27/11/2013
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Government creates more protected areas on Thames Estuary

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The Thames Estuary floodplain holds nationally important numbers of Northern Lapwing and other declining species. Photo: Steve Young (www.birdsonfilm.com).
The Thames Estuary floodplain holds nationally important numbers of Northern Lapwing and other declining species. Photo: Steve Young (www.birdsonfilm.com).
Two areas of the Kent Thames Estuary have now been protected by law, further jeopardising contentious plans for an airport there.

The rich wildlife and landscape of the Thames Estuary have been recognised and given further protection by the British government, a move that will further confound Mayor of London Boris Johnson, who has been backing plans to build a six-runway airport in the estuary. It is yet another clear demonstration that the Thames Estuary is simply the wrong place to build a new airport.

The government has made Lodge Hill, an area on north Kent’s Hoo Peninsular, a legally protected Site of Special Scientific Interest (SSSI) due to the presence of a nationally important population of Nightingale; the site is vital to the birds’ future. Ministers also labelled the Medway Estuary a Marine Protection Zone (MPZ), extending the area of the Greater Thames Estuary already recognised as being crucially important for its biodiversity.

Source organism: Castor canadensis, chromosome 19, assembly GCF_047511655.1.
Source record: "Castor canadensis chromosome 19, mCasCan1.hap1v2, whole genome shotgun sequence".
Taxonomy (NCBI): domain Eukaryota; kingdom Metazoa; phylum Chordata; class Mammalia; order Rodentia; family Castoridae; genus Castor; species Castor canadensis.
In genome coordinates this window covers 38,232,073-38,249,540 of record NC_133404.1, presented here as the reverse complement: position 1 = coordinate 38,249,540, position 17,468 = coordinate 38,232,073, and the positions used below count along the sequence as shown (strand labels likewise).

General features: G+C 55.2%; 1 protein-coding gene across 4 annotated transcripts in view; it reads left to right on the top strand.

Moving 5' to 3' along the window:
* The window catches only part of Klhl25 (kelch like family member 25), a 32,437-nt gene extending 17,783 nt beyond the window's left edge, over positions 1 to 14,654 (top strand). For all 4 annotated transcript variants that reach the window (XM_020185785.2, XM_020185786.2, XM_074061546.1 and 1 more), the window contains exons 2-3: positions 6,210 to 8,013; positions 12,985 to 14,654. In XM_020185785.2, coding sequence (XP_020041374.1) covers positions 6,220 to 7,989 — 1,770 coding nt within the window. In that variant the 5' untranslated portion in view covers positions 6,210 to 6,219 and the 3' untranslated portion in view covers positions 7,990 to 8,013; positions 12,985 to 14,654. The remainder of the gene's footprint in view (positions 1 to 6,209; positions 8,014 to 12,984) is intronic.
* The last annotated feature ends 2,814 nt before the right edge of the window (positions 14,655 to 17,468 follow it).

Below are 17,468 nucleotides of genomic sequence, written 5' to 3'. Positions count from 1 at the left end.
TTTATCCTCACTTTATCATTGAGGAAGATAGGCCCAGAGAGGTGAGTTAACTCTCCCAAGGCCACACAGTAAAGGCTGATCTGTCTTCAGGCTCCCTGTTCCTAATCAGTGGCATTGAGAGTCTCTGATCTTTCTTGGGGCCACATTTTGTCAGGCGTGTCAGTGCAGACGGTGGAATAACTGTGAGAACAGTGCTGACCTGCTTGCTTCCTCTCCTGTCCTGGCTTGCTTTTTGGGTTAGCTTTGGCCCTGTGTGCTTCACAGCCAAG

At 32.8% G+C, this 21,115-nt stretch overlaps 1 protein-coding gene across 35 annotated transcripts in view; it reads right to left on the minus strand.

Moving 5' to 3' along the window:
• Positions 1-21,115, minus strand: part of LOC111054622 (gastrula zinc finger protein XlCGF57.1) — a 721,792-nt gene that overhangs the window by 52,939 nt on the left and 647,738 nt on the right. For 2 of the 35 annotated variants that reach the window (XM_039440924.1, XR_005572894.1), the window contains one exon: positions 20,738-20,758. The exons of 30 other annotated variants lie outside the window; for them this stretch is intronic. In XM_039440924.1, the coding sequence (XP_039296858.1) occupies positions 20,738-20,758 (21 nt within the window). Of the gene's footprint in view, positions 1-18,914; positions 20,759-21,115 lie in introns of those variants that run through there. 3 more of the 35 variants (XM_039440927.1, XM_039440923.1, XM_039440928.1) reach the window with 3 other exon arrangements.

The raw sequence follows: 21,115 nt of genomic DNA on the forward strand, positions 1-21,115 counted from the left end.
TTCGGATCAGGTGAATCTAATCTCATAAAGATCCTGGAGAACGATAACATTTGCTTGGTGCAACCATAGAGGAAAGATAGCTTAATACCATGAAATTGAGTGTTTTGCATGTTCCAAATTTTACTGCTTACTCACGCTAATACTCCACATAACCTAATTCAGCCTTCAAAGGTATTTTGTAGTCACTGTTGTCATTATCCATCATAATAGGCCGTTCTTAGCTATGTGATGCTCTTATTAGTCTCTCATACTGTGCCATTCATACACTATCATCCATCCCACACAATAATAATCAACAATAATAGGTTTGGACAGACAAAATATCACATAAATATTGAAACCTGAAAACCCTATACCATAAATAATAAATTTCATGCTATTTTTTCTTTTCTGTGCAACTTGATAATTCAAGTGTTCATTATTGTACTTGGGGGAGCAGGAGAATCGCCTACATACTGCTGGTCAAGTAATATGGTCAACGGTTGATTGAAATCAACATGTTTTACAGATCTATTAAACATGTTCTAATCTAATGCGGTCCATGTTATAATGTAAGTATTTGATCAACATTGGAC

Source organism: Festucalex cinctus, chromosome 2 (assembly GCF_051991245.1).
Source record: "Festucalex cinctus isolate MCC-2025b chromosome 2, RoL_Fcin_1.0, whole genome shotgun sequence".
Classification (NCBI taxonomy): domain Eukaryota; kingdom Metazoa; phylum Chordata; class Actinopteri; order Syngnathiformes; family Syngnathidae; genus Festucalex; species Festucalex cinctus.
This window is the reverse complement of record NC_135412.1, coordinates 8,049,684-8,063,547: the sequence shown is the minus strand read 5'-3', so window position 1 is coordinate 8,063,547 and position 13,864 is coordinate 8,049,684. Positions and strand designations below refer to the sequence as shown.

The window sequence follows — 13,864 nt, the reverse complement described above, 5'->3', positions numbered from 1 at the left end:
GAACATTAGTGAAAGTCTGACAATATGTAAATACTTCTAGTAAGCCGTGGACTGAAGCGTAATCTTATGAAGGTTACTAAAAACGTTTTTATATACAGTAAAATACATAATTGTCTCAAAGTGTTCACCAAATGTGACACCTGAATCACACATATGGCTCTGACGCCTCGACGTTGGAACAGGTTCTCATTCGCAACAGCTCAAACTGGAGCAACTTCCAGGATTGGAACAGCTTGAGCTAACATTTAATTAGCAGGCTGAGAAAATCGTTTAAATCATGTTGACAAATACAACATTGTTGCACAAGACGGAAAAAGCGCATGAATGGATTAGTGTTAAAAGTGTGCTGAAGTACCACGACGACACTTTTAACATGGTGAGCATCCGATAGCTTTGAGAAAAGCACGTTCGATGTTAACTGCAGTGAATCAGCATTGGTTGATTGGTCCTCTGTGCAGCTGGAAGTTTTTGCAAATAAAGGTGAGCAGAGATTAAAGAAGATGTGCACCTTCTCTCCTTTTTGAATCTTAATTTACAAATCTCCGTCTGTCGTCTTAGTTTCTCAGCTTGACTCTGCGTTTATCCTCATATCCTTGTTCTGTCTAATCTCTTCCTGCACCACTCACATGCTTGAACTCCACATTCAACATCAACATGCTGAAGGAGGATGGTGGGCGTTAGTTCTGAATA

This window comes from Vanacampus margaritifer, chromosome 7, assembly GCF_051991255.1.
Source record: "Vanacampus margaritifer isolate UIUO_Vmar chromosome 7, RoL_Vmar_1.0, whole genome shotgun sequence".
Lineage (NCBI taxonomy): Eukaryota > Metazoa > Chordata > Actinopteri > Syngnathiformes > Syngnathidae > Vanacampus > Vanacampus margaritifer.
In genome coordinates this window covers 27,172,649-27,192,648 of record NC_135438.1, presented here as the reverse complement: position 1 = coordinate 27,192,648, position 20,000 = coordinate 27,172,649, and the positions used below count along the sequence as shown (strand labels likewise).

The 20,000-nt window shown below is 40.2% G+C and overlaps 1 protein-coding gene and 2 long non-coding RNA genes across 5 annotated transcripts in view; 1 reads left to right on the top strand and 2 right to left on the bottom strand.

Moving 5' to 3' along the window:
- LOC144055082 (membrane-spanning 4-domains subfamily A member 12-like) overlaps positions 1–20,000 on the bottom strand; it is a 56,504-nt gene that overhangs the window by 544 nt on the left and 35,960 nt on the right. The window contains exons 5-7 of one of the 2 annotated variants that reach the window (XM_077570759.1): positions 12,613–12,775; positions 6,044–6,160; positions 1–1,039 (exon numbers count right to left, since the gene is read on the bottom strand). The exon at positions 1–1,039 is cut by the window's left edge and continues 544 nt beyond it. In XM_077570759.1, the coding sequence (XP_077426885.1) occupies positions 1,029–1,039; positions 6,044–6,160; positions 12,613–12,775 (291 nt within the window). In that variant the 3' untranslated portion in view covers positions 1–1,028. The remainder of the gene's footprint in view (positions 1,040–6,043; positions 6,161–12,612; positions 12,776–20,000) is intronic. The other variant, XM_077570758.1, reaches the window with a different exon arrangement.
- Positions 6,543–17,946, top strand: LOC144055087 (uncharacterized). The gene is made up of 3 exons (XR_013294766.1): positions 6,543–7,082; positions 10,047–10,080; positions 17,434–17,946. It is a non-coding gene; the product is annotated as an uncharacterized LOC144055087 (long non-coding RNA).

RSPB Regional Director Chris Corrigan said: “The government’s recognition is welcome news, coming at a time when pressure to sacrifice the environment for a quick economic return is great. It’s reassuring to know the vision of ministers is not clouded, and that they can see the good sense and long-term benefits of protecting and enhancing our amazing Thames landscape.

“Our future in the South-East should be firmly rooted in nature. Having Brown Hare, bees and bird species like Nightingale, Turtle Dove and Northern Lapwing here shows we have a healthy environment, making this a great place in which both business and families can grow.

“We’re hoping we can soon put all these inappropriate developments behind us and work with our partners across the greater landscape of the Thames Estuary to create a world-class, sustainable region.”
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